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When specifying a date format for the jQuery UI datepicker YY is a 4 digit year and Y is a 2 digit year:

YY = 2011 Y = 11

See http://docs.jquery.com/UI/Datepicker/formatDate

Was curious why this is.

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closed as not constructive by Second Rikudo, Andomar, David Thomas, PHeiberg, mu is too short Dec 31 '11 at 0:33

As it currently stands, this question is not a good fit for our Q&A format. We expect answers to be supported by facts, references, or expertise, but this question will likely solicit debate, arguments, polling, or extended discussion. If you feel that this question can be improved and possibly reopened, visit the help center for guidance.If this question can be reworded to fit the rules in the help center, please edit the question.

You'd probably want to ask them. –  Second Rikudo Dec 30 '11 at 22:24
While I've offered an answer to this question I'm also voting to close as 'not constructive' since it solicits opinion, and without someone from the jQuery datepicker team answering the question, speculation and opinion is all we can offer. –  David Thomas Dec 30 '11 at 22:26

2 Answers 2

up vote 5 down vote accepted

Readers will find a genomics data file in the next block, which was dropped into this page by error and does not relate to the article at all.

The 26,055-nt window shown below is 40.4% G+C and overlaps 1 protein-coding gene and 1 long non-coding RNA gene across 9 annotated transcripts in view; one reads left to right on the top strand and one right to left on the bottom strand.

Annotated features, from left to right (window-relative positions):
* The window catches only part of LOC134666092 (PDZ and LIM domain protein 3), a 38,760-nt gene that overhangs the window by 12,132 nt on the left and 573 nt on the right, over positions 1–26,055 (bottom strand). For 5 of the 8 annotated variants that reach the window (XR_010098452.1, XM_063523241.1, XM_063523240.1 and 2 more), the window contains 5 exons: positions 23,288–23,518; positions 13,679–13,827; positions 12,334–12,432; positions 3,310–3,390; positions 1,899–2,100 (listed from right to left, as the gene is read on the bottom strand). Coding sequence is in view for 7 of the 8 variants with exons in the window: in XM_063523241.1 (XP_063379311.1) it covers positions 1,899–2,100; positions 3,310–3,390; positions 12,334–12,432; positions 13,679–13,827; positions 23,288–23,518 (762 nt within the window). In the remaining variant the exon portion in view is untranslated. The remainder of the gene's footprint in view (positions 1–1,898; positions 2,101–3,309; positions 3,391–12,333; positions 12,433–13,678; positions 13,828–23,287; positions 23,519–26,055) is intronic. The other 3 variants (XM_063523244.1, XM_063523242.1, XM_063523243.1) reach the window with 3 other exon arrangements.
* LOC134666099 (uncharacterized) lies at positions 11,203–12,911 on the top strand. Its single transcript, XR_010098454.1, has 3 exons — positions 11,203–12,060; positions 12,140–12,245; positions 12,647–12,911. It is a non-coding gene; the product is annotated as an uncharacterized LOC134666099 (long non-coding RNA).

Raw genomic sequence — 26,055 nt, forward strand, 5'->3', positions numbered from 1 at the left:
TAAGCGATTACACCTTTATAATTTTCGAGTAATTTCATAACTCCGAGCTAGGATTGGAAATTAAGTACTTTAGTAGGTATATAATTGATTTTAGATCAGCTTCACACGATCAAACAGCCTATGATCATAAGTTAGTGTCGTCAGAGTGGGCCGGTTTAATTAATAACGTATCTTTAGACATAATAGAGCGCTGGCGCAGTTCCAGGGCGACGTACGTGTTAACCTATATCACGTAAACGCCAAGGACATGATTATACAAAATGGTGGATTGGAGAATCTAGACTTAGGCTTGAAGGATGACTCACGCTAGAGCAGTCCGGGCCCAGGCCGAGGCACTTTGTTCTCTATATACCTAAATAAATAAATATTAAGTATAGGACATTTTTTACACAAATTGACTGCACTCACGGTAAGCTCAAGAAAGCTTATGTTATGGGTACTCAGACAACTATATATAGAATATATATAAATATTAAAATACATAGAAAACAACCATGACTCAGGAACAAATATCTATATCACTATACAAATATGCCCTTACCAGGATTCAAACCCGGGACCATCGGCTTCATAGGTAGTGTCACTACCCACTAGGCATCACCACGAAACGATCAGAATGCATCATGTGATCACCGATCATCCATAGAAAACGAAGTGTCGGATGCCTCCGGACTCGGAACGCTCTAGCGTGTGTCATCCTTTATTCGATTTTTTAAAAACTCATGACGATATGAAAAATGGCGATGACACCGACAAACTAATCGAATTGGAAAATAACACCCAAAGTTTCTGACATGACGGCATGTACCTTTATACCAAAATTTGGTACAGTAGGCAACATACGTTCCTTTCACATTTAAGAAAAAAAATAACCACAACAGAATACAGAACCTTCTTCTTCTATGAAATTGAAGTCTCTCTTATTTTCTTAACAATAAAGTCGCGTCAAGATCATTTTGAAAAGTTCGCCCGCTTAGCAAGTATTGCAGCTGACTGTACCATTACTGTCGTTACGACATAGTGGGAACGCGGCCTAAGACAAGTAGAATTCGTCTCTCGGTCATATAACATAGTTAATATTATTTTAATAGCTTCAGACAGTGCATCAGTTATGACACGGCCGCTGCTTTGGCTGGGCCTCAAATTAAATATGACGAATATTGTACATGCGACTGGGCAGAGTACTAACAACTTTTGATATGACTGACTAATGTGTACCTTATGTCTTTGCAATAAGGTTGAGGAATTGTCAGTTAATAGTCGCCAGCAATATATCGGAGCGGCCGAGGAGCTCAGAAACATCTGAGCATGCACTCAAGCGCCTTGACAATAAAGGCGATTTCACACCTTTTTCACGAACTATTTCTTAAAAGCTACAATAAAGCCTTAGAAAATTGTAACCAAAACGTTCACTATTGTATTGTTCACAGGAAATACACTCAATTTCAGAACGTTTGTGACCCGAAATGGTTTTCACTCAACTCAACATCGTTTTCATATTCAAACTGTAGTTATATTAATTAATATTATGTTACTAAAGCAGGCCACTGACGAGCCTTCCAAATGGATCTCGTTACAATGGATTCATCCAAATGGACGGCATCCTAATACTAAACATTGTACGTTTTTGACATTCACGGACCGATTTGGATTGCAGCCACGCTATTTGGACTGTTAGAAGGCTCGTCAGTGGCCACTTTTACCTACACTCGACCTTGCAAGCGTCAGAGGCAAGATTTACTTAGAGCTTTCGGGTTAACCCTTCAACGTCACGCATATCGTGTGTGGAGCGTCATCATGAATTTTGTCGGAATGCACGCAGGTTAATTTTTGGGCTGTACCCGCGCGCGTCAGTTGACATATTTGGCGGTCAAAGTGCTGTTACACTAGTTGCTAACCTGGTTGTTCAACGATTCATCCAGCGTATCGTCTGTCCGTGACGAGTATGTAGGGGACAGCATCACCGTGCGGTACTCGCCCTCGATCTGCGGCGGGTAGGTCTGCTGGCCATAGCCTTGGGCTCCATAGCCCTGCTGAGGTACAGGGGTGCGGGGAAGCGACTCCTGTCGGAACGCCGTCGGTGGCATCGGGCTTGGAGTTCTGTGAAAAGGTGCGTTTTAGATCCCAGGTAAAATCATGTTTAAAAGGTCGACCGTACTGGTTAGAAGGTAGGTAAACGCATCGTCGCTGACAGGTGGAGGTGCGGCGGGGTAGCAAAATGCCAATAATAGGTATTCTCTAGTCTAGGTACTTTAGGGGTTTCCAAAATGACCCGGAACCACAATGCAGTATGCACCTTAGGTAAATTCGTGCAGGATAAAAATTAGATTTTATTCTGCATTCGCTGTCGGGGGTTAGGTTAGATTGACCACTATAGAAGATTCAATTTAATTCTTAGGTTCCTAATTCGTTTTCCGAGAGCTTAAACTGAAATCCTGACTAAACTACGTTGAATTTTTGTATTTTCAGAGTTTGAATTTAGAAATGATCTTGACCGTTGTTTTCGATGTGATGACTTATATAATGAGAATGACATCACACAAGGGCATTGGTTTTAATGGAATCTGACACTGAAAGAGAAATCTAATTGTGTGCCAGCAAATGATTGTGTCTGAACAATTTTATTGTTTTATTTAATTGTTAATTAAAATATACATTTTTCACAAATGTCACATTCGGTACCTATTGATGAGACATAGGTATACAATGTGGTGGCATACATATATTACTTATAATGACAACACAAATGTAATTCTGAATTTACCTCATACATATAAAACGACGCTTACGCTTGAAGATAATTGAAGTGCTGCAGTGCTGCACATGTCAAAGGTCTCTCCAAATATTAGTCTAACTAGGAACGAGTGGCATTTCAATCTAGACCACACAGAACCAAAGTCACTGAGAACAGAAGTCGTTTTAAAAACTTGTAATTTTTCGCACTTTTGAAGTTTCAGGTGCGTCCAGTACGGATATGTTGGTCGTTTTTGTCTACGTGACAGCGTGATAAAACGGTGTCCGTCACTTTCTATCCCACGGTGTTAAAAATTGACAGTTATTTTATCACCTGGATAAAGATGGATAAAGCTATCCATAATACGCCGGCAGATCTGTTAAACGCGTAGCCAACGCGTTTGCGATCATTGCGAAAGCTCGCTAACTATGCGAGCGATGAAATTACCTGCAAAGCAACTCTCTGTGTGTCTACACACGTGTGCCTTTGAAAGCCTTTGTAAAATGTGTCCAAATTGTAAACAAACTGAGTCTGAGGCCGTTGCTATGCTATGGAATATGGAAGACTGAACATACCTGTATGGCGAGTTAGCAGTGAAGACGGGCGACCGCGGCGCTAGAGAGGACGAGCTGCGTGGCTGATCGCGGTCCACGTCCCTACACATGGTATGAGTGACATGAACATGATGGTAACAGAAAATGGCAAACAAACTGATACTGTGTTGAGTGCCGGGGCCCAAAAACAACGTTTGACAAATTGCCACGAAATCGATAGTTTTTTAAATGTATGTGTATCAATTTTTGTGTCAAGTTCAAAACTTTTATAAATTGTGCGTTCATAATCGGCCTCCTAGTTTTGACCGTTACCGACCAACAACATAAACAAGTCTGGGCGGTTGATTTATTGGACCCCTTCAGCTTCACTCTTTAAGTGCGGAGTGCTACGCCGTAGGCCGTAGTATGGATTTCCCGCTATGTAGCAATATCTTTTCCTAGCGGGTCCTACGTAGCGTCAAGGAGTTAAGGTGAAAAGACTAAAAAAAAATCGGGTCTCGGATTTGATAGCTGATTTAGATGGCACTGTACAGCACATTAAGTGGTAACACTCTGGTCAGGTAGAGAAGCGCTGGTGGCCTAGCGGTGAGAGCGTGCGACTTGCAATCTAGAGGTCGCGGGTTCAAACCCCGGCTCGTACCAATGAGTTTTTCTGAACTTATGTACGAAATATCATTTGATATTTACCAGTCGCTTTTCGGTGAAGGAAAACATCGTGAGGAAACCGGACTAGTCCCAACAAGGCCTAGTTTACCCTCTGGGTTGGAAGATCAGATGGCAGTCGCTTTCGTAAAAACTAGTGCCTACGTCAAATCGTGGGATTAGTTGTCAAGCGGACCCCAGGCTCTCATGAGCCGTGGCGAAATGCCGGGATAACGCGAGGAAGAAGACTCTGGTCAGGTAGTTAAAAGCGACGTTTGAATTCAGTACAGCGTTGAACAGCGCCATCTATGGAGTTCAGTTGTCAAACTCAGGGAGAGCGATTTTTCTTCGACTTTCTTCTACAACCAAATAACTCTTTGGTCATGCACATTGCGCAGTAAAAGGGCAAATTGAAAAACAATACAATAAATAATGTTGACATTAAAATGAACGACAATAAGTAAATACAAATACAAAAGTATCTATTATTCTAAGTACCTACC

All of the single character variations (d, m, y) are the short version. Double is long version. Since the short version of a year is two digits, using yy specifies the long version, which is four digits. The format is not directly related to the number of digits that the date outputs. Just as M (single) means: "Jan, Feb, Mar, Apr", and MM (double) means: "January, February, March, April". The same goes for all of the format chars.

This is unlike the standard format for PHP, which may confuse some.

The chosen format was to meet the web standards (RFC)s for date formatting.

See: RFC-822

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Which web-standards RFCs? Often I have seen "YYYY" as the long form and "YY" as the short form, although I could see an argument -- for symmetry -- against this, as per the post. Dates like IOS8601 are actually defined in terms YYYY for the 4-digit year (or +-YYYYY extended). –  user166390 Dec 30 '11 at 22:38
Source: ietf.org/rfc/rfc822.txt –  Highway of Life Dec 30 '11 at 22:46
In RFC822, the only thing I can find is a "Military Date" (or Little-endian form date): DD MON YY, where YY is only two digits. While still common for [web server] log files, I wouldn't consider it a modern [1982] web-standard. ISO8601, and the small common subset of it, is much less ambiguous and variants thereof are used most systems... in any case, the question is about choosing YY/Y instead of YYYY/YY to designate the format, and I can see merit with the argument for why it was chosen (so +1). However, I do not agree with the rest :) –  user166390 Dec 31 '11 at 0:04
Okay, unfortunately, more things use RFC822 than that ... I being slightly facetious about it not being a "current standard". In any case, RFC822 only specifies a 2-digit year and is otherwise not related to the the YY/Y question. In RFC822, date = 1*2DIGIT month 2DIGIT ; e.g. 20 Jun 82. –  user166390 Dec 31 '11 at 0:12

Presumably because they wanted to keep things such as option/variable names brief; in this usage it seems clear that Y indicates the short-form, whereas YY clearly indicates the long-form, of the date format.

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